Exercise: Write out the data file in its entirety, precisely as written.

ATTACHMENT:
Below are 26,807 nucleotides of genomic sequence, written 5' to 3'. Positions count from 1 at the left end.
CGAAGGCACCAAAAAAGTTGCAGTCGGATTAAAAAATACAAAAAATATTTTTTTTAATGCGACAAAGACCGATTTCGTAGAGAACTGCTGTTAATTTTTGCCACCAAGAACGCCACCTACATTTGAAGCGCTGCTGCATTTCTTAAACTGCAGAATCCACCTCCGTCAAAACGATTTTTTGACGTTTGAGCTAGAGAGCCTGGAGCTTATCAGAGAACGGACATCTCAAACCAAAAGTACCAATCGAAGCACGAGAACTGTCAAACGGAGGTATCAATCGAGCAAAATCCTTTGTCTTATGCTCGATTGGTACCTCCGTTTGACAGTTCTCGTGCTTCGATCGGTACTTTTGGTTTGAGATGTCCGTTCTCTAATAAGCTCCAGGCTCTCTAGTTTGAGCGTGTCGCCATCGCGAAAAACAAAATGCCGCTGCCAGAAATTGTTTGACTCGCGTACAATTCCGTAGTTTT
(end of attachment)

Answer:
Below are 26,807 nucleotides of genomic sequence, written 5' to 3'. Positions count from 1 at the left end.
CGAAGGCACCAAAAAAGTTGCAGTCGGATTAAAAAATACAAAAAATATTTTTTTTAATGCGACAAAGACCGATTTCGTAGAGAACTGCTGTTAATTTTTGCCACCAAGAACGCCACCTACATTTGAAGCGCTGCTGCATTTCTTAAACTGCAGAATCCACCTCCGTCAAAACGATTTTTTGACGTTTGAGCTAGAGAGCCTGGAGCTTATCAGAGAACGGACATCTCAAACCAAAAGTACCAATCGAAGCACGAGAACTGTCAAACGGAGGTATCAATCGAGCAAAATCCTTTGTCTTATGCTCGATTGGTACCTCCGTTTGACAGTTCTCGTGCTTCGATCGGTACTTTTGGTTTGAGATGTCCGTTCTCTAATAAGCTCCAGGCTCTCTAGTTTGAGCGTGTCGCCATCGCGAAAAACAAAATGCCGCTGCCAGAAATTGTTTGACTCGCGTACAATTCCGTAGTTTT